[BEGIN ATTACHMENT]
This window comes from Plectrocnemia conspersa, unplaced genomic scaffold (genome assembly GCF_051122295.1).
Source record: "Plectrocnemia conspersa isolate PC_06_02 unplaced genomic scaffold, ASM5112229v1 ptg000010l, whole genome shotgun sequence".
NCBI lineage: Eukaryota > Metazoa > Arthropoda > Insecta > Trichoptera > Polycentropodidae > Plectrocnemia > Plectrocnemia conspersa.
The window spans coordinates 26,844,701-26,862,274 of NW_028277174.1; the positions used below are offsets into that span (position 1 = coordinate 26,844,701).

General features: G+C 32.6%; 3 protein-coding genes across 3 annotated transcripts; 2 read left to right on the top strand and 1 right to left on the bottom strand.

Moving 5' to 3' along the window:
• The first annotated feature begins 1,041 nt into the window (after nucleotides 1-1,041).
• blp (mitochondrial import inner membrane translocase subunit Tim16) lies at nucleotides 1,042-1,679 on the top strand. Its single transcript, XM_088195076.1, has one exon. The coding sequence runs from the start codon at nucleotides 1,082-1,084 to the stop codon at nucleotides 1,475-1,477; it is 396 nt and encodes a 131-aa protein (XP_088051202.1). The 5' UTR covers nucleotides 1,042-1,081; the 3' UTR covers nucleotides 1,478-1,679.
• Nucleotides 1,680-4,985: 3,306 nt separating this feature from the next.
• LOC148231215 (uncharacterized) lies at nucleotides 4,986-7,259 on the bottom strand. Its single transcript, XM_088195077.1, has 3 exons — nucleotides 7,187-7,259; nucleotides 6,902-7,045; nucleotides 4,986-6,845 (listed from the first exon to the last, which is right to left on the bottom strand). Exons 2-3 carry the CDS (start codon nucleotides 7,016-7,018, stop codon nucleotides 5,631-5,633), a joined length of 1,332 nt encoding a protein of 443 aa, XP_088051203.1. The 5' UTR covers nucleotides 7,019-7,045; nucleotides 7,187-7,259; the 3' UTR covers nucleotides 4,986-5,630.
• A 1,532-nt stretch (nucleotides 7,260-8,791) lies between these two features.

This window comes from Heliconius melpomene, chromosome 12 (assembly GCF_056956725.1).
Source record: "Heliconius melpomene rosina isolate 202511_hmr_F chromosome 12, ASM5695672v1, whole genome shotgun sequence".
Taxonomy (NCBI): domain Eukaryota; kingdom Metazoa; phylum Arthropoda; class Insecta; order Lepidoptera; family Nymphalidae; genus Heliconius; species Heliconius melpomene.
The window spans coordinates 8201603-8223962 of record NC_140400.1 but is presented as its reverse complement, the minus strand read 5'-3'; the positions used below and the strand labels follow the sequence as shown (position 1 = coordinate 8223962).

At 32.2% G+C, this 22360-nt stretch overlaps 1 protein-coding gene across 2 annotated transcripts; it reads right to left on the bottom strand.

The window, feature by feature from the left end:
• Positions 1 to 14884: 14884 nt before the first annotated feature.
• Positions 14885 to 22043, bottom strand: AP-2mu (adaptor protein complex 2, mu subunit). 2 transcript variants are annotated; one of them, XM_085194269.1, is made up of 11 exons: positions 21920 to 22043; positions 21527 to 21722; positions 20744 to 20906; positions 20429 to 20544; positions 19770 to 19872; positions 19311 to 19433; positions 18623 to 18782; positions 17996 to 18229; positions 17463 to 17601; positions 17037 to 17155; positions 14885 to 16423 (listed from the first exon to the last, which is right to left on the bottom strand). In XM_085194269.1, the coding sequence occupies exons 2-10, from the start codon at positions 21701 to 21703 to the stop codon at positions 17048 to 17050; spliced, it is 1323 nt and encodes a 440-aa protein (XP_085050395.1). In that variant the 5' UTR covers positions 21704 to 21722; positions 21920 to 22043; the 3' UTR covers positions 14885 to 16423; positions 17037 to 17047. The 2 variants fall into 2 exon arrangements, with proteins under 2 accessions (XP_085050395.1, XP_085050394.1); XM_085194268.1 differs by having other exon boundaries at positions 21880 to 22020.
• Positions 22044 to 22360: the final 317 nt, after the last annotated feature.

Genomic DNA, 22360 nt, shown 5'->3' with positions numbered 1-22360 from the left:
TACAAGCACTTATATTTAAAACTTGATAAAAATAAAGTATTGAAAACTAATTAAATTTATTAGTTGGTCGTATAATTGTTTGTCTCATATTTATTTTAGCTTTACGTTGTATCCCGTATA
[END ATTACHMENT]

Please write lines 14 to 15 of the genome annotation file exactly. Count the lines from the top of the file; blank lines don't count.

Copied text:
Taxonomy (NCBI): domain Eukaryota; kingdom Metazoa; phylum Arthropoda; class Insecta; order Lepidoptera; family Nymphalidae; genus Heliconius; species Heliconius melpomene.
The window spans coordinates 8201603-8223962 of record NC_140400.1 but is presented as its reverse complement, the minus strand read 5'-3'; the positions used below and the strand labels follow the sequence as shown (position 1 = coordinate 8223962).